No. 7925934. Sgt. Greenwood.
‘C’ Sqdn, 9th Battn RTR,



Jessie Mine: I feel a complete stranger in the squadron just now. There are a lot of new faces here, but apart from these newcomers, the work the battalion is now doing is totally different from anything in the past and so I feel very much an outsider. I haven’t yet been able to go into all the details of our new role, but I can tell you that it consists of the final stages of the demobilisation routine through which all the prisoners have to pass. They come to this place by rail in large batches – about a couple of thousand on each train: they are then herded into ‘pens’, searched, documented, and then sent away. This procedure seems to take about twenty four hours – and during this time, they remain in the open – sleeping in the field ‘pens’. Women are dealt with as well… some of them ex-service women, and others just German civilians. But the women sleep under canvas away from the men. I will tell you more about the whole business as soon as I am able.


It looks as though my letter writing is going to be a bit skimpy for a few days, Jess. I keep coming across lads I haven’t seen for weeks… and we talk… and time passes… and letters remain unwritten. But, worse still, I am now the S.O.S. (squadron orderly sergeant) a job I hate and detest… but I will have to put up with it until I depart on leave.

As a matter of fact, I expected some such job after my long rest, and I cannot complain at all. The S.O.S. is a beastly job at the best of times, but here it seems worse. I am badly handicapped for a start in not knowing two thirds of the squadron: they are just names on paper to me. Also, the variety of duties and jobs for which the S.O.S. has to find men is a headache… The ‘duties’ include billet guard, cookhouse fatigues, squadron runners, P.O.W. camp guards, P.O.W. search parties, P.O.W. marshalling parties, camp police, potato peelers, and all the other daily odds and ends… If any man is put on any of these jobs out of his turn, he ticks like hell… It is difficult to keep a proper check on all the activities of every man – but an S.O.S. has to try and accommodate everyone. I will need my leave by the time I have spent a week or so listening to the tickers.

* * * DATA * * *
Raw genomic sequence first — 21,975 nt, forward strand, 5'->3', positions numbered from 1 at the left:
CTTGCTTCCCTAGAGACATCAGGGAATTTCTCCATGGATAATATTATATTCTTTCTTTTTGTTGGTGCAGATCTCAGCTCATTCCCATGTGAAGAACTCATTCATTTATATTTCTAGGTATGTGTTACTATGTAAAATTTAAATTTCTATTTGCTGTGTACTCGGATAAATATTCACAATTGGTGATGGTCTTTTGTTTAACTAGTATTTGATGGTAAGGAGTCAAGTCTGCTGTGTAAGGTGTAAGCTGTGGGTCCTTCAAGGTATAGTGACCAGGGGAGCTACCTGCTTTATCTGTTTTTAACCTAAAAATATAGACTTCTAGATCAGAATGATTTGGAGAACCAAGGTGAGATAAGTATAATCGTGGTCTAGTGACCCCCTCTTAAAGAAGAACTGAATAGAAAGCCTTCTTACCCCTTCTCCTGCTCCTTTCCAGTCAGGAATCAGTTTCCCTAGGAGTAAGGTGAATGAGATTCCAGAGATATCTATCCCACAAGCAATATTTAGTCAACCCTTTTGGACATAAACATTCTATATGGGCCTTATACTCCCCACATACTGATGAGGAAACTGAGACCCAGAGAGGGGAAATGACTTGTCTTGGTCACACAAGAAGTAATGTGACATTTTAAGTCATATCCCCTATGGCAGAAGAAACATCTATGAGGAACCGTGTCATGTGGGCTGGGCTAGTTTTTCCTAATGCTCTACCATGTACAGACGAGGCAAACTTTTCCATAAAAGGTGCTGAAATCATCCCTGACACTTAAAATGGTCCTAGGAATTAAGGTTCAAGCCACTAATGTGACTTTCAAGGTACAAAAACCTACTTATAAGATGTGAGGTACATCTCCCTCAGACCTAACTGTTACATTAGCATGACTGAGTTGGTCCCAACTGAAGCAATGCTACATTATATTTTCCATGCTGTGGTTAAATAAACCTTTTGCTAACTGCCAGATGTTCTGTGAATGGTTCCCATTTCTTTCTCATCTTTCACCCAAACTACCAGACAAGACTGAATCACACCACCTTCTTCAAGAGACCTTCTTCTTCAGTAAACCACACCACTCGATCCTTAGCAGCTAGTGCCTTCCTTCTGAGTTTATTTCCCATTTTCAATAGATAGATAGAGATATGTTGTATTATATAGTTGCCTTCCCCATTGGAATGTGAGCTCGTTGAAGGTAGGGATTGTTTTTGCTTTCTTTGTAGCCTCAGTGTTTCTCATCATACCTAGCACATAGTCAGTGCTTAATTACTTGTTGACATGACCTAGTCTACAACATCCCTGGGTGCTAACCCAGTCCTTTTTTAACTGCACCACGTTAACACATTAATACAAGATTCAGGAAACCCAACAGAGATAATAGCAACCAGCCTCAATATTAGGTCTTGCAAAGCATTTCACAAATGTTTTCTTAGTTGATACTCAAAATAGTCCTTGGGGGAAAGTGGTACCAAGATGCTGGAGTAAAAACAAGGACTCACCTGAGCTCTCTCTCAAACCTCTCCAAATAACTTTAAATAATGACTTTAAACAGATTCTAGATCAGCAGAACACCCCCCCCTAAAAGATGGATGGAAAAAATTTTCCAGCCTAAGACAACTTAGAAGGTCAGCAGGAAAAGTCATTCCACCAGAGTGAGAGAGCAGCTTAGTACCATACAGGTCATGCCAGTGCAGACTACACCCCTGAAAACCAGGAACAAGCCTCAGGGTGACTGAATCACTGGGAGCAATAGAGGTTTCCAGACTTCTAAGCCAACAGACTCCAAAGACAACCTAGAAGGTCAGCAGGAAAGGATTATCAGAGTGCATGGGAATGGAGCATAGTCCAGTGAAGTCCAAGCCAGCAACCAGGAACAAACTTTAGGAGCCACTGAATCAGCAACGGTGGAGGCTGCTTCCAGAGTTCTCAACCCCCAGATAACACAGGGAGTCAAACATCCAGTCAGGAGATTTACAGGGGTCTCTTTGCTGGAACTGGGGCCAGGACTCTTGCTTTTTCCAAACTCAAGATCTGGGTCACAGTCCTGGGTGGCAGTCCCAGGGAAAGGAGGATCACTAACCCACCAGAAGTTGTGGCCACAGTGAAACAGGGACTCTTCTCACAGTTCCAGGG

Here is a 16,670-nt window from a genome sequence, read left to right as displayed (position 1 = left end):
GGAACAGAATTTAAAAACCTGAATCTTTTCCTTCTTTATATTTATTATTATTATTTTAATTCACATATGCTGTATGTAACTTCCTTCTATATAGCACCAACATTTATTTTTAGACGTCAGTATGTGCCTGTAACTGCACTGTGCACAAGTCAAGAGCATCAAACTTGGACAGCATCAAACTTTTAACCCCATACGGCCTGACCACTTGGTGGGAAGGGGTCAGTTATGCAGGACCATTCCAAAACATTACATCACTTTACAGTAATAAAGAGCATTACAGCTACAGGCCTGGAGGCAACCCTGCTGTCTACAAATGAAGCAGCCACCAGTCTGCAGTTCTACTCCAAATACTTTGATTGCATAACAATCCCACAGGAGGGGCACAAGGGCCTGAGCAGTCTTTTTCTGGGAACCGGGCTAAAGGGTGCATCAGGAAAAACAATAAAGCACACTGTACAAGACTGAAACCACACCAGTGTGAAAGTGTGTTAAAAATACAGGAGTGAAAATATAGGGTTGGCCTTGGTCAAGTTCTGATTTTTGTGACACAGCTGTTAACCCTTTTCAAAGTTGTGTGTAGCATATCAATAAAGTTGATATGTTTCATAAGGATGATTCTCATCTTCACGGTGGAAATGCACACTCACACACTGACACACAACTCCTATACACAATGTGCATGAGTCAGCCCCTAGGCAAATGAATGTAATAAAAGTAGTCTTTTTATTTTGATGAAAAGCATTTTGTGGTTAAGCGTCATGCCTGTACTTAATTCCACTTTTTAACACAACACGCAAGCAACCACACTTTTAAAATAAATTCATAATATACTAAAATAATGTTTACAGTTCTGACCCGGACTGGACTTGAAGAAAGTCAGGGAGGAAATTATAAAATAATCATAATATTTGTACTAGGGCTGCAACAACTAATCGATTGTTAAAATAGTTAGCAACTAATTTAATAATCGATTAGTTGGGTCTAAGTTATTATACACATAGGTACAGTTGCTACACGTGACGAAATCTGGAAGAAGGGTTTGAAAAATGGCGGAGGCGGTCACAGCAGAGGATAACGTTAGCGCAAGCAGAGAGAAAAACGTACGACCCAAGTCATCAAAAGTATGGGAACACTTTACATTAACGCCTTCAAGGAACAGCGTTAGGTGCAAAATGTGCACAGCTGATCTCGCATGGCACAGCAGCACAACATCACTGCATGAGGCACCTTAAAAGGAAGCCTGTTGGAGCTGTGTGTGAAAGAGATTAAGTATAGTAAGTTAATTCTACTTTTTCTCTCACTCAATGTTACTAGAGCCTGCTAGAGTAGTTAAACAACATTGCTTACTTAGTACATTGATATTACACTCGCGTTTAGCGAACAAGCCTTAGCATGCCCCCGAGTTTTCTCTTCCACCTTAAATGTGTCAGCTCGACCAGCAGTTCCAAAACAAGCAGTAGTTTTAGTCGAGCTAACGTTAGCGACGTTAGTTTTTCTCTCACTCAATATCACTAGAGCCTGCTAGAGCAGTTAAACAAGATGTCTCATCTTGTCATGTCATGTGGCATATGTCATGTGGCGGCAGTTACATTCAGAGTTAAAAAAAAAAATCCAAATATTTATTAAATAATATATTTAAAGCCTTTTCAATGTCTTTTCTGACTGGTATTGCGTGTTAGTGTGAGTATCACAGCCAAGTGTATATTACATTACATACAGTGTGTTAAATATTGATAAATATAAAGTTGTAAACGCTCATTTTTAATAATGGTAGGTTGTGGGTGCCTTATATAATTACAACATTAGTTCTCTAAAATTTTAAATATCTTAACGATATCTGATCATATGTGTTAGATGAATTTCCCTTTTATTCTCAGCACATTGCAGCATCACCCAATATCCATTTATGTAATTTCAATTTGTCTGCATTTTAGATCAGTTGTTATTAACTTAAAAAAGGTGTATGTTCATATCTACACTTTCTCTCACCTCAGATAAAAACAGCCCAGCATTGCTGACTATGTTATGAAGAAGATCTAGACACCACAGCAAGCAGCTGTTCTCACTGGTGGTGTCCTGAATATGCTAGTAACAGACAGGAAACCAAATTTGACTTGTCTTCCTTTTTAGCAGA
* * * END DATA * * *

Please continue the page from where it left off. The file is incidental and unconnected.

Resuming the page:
Have just been mounting the guard. I have a suspicion that more interruptions are on the way: I dare not expect peace until midnight. So, whilst I have the time, I must tell you about leave. Originally, I was scheduled to go on Aug 28th, but there have been cancellations of sailings, and yesterday, I was to go on Aug 31st… But today has brought another cancellation, and now I am due to leave the squadron on Sept 1st. In actual fact, I would have been home somewhere about now had I not been in Paris… but I lost my turn through being held up for so long after the closing of the exhibition. But I cannot complain: in fact, I prefer to wait a few days rather than rushing away on leave without time to sort myself out… Also, I now know definitely that I am going home very soon… and it is lovely having a few days in which to be able to think about the pleasure in store for me… No – altho’ I hate delaying my homecoming, I’m not ticking… By the time you receive this, I will be a mass of dithering skin and bone – and only a day or two away from that wonderful journey to my love – and our little son. I have a little toy dog for him: I hope he doesn’t fling it down a certain hole!

I will leave you now dear – before I have to go and attend to some other ‘duty’. Please excuse my awful writing: I have had to write hurriedly.

Goodnight, Jessie Mine –
And thank you darling… for being You.
Your Trevy